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JCP&L Says It Will Improve Communication With Towns During Storms

Utility company lists communication enhancements

Jersey Central Power and Light (JCP&L) is saying that it will improve its communication with towns during "significant storm events," after the utility company was criticized by many municipal officials after Hurricane Sandy.

JCP&L announced new practices and upcoming technology improvements at meetings on Jan. 3 in Eatontown and Morristown with members of the League of Municipalities, the New Jersey Board of Public Utilities and the New Jersey State Police.

A news release from JCP&L states that the communication enhancements will include:

  • Providing municipalities with maps showing electrical circuit routes in their communities;
  • Locating JCP&L municipal liaisons in company field offices to maintain contact with local officials;
  • Hosting targeted teleconference briefings for municipal officials about localized restoration work;
  • Deploying additional company personnel to work with municipal representatives;
  • Training county and municipal first responders on electrical safety;
  • Participating in community advisory board meetings with county and municipal leaders and emergency agencies to outline the company's restoration procedures.

"We are committed to continuous improvement for our customers and welcome the opportunity to work with state, county and municipal officials over the next several months as we implement these new practices," JCP&L President Don Lynch said in the release.

"These enhancements, which are based on feedback from customers and municipal officials following Hurricane Sandy, are designed to provide more outreach and collaboration to elected officials and customers about the company's restoration process and priorities on a community by community basis."

Aberdeen and Matawan officials have been and continue to be critical of JCP&L's performance after the storm. Large segments of the area were out of power for almost two weeks despite suffering minimal damage as compared to neighboring municipalities.

After Sandy struck, Aberdeen Police Chief John Powers told residents at a public meeting that JCP&L shared few details in regards to where the crews would be working, when they would be working, and when power would be returned to specific areas.

Township attorney Mark DiPisa added that the information they did receive was often old or inaccurate.

“The communication with these companies is horrible; they are not transparent. The same troubles and struggles that you have with JCP&L, this town has with JCP&L," he said at the Nov. 8 meeting.

In an attempt to keep residents informed, the Matawan Police Department began posting photos on Facebook of crews they found hard at work within the borough. Crew members often passed along their work plans to the officers, giving residents at least some idea of what was being done to restore their power.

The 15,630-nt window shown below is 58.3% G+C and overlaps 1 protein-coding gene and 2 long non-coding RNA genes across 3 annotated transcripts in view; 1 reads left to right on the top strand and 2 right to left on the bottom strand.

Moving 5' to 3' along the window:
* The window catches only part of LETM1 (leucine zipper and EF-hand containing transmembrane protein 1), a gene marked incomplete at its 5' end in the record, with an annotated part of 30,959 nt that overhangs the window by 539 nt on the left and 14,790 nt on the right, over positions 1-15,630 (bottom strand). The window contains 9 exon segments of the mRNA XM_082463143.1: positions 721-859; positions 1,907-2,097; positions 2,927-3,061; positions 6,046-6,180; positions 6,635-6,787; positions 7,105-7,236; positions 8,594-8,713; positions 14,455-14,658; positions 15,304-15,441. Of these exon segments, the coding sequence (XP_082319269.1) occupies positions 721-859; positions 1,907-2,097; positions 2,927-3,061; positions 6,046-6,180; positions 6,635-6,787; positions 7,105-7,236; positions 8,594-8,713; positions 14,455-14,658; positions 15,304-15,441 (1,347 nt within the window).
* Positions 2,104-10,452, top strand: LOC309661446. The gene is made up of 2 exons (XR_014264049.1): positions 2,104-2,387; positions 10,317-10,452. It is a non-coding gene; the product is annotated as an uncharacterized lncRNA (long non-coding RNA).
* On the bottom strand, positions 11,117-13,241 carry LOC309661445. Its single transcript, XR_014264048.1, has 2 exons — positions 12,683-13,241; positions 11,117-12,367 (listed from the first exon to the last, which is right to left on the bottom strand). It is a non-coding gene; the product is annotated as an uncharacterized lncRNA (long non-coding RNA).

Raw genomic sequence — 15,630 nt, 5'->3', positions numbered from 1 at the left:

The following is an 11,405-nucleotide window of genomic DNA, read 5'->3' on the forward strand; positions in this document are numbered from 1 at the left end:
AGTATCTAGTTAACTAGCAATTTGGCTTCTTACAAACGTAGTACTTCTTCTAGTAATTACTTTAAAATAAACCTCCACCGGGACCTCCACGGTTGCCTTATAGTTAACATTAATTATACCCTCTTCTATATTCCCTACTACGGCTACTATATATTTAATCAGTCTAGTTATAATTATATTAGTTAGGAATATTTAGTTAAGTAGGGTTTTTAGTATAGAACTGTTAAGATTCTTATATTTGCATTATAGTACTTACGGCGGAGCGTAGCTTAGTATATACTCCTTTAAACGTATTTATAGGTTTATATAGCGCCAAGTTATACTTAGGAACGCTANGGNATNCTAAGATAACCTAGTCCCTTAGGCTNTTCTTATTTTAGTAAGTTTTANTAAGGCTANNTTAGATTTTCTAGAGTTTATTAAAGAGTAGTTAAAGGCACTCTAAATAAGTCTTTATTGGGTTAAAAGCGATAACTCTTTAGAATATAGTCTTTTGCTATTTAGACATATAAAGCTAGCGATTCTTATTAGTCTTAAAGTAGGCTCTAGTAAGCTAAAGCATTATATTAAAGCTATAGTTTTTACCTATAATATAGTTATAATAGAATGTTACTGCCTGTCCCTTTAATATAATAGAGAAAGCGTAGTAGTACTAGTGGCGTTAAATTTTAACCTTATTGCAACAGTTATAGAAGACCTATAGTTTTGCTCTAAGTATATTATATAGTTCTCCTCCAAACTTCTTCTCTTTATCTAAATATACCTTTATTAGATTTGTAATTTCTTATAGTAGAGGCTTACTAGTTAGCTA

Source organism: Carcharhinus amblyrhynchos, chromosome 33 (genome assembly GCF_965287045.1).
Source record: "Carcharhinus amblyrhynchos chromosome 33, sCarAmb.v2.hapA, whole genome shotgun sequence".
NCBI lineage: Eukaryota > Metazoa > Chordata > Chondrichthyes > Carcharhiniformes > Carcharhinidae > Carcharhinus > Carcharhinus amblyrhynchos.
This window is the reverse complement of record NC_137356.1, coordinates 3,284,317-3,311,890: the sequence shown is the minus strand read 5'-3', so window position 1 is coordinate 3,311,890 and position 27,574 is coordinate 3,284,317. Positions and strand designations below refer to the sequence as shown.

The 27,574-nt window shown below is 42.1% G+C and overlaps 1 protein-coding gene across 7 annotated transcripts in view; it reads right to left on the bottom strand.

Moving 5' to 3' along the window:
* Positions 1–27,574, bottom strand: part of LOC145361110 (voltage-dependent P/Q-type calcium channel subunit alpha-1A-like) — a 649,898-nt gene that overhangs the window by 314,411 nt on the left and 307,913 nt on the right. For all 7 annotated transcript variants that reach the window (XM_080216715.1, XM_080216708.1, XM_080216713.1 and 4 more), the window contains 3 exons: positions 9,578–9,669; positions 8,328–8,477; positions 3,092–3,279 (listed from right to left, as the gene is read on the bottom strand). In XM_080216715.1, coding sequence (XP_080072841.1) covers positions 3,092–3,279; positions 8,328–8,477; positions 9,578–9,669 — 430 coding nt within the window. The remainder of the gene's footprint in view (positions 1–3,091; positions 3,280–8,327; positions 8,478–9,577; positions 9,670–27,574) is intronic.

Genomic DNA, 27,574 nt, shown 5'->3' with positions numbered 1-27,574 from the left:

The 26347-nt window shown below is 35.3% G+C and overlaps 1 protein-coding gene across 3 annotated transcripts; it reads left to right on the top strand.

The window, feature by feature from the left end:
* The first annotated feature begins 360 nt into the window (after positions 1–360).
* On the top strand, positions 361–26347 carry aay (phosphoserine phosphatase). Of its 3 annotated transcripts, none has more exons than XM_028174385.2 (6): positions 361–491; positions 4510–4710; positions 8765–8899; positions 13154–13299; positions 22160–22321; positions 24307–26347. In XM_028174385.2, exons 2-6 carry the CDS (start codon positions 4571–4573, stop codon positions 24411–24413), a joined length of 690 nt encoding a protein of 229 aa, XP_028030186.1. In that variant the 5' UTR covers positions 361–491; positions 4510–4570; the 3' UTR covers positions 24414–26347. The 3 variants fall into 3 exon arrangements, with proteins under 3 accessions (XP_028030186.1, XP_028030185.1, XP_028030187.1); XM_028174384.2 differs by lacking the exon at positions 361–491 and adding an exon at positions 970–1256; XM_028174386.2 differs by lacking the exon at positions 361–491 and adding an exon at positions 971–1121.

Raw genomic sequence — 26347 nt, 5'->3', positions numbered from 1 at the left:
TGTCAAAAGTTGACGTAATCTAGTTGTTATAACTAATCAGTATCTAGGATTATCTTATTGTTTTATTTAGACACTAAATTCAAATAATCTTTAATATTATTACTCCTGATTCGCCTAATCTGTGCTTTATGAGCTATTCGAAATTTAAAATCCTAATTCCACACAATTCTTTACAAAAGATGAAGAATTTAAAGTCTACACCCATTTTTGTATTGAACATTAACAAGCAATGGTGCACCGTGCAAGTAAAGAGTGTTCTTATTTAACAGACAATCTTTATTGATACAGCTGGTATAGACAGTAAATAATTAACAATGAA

JCP&L said it is in the process of developing several mobile technology tools to help customers report outages and access information about their electric account.

"This month, the company will launch a new customer app that can be downloaded to Apple or Android smartphones," the JCP&L release states. "The app will make it easier for customers to report a power outage, view the company's 24/7 Power Center maps, or access their JCP&L accounts from a mobile device. The app will be similar to the company's new mobile website, which is available now by visiting www.jcp-l.com from a smartphone."

The release also states that the ability for its customers to receive outage or account information via text message or email are under development and should be available later this year.

Improvements also are being made to JCP&L's 24/7 Power Center, "including a greater level of detail about power outages, and redesigning content to ensure customers can find the information they need before, during and after a major storm."

Barzillai January 08, 2013 at 06:31 AM
When a tree came down in my yard, it pulled the power line down and the mast attached to the house. I had several issues in that regard that the electric company could remedy in future events. First, I learned in this episode that the mast is my responsibility to fix -- they should make that clear. Second, once I had the mast fixed and the workmen still hadn't arrived in my neighborhood, it wasn't clear to me that I could amend my outage report to indicate that the mast was repaired. That left me wondering if the crew would skip my house when they arrived. Any system they develop needs to provide a better FAQ, plus it should allow customers to provide status updates as well as receive them..

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